(Part one of a three part series on the NBA's arena and fiscal strategy, published October & November, 2010)
Two years ago the NBA sent every city in America a message.
The NBA allowed the hijacking of the beloved Seattle Sonics and their 41-year history to Oklahoma City.
You would think that with this much time passed, fan anger and the hatred for the parties that did this might have mellowed. But if anything anger has intensified with most Sonic fans insisting they are finished with the NBA and all that it stands for.
Efforts to promote the rival Trailblazers have been met with empty stares and apathy, with fans feeling insulted once again by the league that simply does not, nor has ever, liked or understood the city of Seattle.
Fans still detest the names of David Stern, Clay Bennett and Howard Shultz—more so today than ever. And yet there is nothing that will cause more pain in Seattle than their former team reaching the finals without them. It would be the colossal “turning the knife” in the hearts of suffering Sonic fans.
There were many that felt this whole ordeal had more to do with the hated commissioner sending a message to other cities for daring to not hand over taxpayer money than it did Seattle’s support for their team. Seattle had paid their penance and funded over a billion dollars for new stadiums, starting with a new Key Arena in 1994, Safeco Field in 1995, and Qwest Field in 1998.
Surely that would be enough to secure team commitments for at least a half-century.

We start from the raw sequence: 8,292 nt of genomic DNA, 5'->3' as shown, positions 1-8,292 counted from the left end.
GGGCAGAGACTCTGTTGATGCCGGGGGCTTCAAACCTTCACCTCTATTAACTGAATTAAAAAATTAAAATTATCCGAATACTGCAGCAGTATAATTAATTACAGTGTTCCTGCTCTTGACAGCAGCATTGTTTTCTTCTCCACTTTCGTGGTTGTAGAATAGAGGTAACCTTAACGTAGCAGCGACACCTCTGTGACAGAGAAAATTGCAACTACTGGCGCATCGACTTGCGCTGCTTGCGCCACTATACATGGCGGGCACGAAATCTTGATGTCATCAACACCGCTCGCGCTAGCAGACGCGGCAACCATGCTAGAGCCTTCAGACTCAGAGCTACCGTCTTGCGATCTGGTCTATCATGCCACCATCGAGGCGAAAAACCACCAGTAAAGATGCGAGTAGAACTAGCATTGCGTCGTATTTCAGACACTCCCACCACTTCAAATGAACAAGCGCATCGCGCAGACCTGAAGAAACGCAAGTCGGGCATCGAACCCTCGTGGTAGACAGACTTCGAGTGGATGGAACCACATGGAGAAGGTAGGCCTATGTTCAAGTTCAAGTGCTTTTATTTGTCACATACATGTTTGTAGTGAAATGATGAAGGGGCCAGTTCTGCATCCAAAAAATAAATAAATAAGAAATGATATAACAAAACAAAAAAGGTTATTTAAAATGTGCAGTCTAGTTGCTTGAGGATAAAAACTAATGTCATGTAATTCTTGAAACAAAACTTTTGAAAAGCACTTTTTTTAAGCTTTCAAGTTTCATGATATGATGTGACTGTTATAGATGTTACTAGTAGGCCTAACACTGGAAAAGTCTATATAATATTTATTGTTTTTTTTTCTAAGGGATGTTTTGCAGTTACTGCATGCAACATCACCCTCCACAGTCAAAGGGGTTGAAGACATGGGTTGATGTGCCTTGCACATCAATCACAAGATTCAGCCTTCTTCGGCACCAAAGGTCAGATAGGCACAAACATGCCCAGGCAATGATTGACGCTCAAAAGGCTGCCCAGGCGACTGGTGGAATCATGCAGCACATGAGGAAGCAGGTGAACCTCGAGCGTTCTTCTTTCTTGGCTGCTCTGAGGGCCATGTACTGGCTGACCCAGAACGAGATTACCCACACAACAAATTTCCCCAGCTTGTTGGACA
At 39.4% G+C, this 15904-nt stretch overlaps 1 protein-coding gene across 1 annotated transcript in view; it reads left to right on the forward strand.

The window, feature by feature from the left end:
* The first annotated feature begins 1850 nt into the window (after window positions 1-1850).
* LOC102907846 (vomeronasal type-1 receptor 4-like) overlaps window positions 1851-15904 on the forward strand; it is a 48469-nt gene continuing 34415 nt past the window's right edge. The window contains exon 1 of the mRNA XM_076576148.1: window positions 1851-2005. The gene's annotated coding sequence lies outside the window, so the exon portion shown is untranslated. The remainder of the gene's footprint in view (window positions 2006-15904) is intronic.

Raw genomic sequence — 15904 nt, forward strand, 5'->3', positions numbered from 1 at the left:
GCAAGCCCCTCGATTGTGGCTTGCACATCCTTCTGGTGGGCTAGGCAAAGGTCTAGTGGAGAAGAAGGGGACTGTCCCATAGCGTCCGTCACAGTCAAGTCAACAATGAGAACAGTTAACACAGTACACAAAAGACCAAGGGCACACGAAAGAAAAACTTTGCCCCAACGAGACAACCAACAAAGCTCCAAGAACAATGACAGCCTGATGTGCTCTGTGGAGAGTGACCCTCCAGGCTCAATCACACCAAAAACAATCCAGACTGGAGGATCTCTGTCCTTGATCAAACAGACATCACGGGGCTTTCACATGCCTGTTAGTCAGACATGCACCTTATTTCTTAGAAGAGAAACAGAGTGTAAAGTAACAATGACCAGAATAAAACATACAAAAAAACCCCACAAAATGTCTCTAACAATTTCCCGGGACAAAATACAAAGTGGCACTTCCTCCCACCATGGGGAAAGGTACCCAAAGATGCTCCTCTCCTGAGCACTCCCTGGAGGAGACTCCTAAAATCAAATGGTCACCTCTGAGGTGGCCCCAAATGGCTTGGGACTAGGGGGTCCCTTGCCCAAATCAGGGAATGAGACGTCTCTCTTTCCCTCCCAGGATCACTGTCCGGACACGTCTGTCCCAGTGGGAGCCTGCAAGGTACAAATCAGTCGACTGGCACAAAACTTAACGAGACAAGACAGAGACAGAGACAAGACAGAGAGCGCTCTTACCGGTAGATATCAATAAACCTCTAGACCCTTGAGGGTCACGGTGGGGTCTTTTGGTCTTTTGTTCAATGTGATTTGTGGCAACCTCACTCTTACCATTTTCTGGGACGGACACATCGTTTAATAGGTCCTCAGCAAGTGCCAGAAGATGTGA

But just over a decade later, commissioner David Stern publicly pouted that ”Seattle funded two new stadiums but not one for the NBA.”
More than any other statement, that one infuriated the state of Washington—from the lowly tax payer clear up to the legislature fighting this battle with the NBA. It was a blatant lie. He knew it and we knew it, but sadly the rest of the country did not.
How had things deteriorated to this level so quickly?
A mere eight years earlier Seattle had basked with pride over the brand new sparkling arena they handed over to the Sonics in 1994. Stern himself gloated one evening to a local reporter about the sight lines and the state-of-the-art facility.
A decade later he was whining about the building, calling it dilapidated and not adequate for our league. He claimed Seattle had cold-shouldered the NBA's needs and built arenas for the other two leagues while ignoring the NBA. Thus a larger and more expensive venue needed to be built.
Seattle felt betrayed.
Especially when those in favor of spending taxpayer funds in the first place were still paying for it politically, fighting off opponent’s arguments who insisted the money had been inappropriately donated to arrogant unappreciative billionaires.
In fact, the opposition had been so riled up over what happened in the 1990s with taxpayer money that they persuaded Seattle voters to pass measures decreeing no more funds would ever be spent on these kinds of ventures.
Seattle’s leadership argued David Stern’s claims were outrageous and insulting fabrications because the only remaining parts of the original 1962 Seattle Colosseum were four rafters and part of the upper bowl. The rest of the arena had been completely rebuilt from the ground up with a then-staggering $75 million price tag, paid for with taxpayer money that opponents howled should have gone to more important things like schools and roads.